GENEVA: The UN rights chief on Thursday condemned the Sudanese security forces’ use of live ammunition against peaceful demonstrators, after 15 protesters were killed in the bloodiest day since the October 25 coup.
UN High Commissioner for Human Rights Michelle Bachelet said her office had repeatedly appealed to Sudan’s military and security forces “to refrain from the use of unnecessary and disproportionate force against demonstrators.”
“It is utterly shameful that live ammunition was again used yesterday against protesters,” she said in a statement.
“Shooting into large crowds of unarmed demonstrators, leaving dozens dead and many more injured, is deplorable, clearly aimed at stifling the expression of public dissent, and amounts to gross violations of international human rights law.”
At least 15 people were killed during the crackdown on Wednesday’s massive protests, raising the toll since the coup to 39.
More than 100 others were wounded, including 80 who sustained gunshots to their upper bodies and heads, the UN rights office said, citing reliable medical sources.
Police said 89 officers had been injured.
The protests were the latest that have rocked Sudan since top general Abdel Fattah Al-Burhan — Sudan’s de facto leader since the April 2019 ousting of longtime president Omar Al-Bashir — last month detained the civilian leadership and declared a state of emergency.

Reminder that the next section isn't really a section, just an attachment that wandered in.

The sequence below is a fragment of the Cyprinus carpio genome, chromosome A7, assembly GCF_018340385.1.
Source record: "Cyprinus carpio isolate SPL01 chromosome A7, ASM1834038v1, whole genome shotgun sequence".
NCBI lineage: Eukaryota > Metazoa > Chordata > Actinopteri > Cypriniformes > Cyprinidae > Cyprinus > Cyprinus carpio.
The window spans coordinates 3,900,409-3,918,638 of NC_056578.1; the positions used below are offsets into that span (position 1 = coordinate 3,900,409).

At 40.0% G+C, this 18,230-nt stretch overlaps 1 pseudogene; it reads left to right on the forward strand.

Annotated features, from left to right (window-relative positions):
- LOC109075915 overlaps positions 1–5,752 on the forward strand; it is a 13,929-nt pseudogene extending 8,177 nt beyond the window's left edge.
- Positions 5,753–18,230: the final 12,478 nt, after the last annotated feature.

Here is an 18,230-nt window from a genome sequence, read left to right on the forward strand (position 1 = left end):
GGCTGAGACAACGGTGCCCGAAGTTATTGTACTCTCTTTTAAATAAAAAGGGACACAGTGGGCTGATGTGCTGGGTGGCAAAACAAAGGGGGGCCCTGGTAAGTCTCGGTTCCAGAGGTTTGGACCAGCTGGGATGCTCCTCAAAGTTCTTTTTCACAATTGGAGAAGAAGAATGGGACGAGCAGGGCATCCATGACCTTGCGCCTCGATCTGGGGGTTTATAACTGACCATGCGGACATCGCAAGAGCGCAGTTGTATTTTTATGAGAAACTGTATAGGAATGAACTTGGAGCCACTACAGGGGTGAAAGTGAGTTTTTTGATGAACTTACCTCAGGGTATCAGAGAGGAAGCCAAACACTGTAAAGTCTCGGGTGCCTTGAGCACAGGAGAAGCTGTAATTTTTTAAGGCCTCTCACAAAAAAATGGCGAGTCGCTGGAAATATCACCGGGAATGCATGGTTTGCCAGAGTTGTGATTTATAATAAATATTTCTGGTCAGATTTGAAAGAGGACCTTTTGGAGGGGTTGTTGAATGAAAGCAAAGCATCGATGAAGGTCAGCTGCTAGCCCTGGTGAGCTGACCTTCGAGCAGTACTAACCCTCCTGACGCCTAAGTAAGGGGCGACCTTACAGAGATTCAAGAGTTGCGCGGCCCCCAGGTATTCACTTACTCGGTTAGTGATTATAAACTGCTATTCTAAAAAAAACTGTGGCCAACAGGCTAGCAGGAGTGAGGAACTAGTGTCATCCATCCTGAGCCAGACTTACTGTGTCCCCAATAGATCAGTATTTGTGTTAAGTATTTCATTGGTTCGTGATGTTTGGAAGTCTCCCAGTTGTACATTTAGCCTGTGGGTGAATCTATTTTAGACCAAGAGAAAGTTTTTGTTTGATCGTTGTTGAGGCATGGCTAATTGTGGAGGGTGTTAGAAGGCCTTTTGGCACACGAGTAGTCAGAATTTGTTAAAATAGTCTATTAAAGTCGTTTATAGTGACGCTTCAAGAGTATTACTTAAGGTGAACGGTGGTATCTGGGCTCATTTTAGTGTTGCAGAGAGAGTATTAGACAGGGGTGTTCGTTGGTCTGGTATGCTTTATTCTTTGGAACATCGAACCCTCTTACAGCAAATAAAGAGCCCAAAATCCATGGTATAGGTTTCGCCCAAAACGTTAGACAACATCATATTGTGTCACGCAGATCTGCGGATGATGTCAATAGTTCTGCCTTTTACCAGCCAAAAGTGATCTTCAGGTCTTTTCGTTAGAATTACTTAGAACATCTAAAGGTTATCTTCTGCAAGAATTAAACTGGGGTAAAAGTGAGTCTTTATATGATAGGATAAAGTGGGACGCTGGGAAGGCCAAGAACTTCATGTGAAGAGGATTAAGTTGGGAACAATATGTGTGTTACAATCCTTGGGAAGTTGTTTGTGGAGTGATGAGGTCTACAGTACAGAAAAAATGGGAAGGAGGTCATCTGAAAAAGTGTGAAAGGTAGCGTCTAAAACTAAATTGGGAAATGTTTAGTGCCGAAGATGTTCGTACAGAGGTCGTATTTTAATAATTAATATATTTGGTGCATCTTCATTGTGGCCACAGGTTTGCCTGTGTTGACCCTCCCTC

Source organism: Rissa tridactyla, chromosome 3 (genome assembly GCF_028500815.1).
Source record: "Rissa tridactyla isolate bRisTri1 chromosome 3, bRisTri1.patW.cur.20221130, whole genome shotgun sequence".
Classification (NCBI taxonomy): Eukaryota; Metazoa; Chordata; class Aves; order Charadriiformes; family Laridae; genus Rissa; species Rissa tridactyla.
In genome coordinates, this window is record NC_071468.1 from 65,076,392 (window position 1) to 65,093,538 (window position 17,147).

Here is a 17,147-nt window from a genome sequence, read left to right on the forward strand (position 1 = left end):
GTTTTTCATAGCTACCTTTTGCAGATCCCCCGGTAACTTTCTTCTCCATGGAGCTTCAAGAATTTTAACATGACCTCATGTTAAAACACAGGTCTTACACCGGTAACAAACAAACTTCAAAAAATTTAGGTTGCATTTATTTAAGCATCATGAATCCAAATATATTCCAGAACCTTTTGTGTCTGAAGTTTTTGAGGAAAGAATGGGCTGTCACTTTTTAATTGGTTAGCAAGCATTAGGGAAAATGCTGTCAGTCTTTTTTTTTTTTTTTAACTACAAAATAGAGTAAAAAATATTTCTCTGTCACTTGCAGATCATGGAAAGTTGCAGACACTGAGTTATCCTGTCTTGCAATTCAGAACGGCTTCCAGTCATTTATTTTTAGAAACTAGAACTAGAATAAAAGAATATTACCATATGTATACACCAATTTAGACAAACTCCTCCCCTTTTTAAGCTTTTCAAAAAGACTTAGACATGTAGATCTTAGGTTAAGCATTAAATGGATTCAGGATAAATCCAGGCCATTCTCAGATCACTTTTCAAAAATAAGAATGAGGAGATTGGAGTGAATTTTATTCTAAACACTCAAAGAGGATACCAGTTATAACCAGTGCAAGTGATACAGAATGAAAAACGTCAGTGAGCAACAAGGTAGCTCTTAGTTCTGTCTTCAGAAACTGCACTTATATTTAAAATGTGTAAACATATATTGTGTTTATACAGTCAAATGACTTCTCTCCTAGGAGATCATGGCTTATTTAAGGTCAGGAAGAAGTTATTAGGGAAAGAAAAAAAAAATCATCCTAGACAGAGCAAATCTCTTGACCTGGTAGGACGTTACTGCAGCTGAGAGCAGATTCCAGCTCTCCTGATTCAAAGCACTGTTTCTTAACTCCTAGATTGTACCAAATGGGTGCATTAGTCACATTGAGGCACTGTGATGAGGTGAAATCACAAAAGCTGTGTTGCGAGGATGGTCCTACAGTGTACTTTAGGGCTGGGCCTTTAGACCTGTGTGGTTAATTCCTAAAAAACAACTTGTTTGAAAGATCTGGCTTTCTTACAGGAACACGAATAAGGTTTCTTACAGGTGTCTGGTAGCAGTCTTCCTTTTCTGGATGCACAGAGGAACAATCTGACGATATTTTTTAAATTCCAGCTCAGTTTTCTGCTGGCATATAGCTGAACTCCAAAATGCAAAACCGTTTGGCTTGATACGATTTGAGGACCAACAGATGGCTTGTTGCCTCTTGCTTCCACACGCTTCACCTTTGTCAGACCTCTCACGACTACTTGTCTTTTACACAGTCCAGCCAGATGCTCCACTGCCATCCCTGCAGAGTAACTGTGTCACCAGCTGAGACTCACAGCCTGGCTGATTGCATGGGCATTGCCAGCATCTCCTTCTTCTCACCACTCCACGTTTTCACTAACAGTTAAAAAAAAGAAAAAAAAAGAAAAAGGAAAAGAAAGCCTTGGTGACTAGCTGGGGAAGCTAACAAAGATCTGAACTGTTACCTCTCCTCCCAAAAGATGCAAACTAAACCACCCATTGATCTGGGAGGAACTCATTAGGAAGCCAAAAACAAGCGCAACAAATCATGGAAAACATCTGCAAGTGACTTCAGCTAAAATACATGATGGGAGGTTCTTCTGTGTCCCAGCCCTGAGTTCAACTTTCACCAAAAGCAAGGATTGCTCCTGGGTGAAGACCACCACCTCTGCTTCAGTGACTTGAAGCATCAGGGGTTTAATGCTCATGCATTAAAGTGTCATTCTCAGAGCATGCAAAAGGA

The latest demonstrations were organized despite a near-total shutdown of Internet services and the disruption of telephone lines across Sudan.
“Blanket Internet and telecommunications shutdowns violate core principles of necessity and proportionality and contravene international law,” Bachelet said.
She warned the communications shutdown meant people were “unable to call for ambulances to treat injured protesters, families are unable to check on the safety of their loved ones, and hospitals are unable to reach doctors as emergency rooms filled up.”
Bachelet urged the authorities to release all those detained for merely protesting.
She also decried the increasing targeting of journalists in Sudan, including arbitrary arrests and reports of attempted abductions.
“With the Internet shutdowns, the role of journalists in getting essential information out on the current situation is particularly crucial,” she stressed.
“But I fear the increasingly hostile environment against them may lead to self-censorship, and further threaten media pluralism and independence.”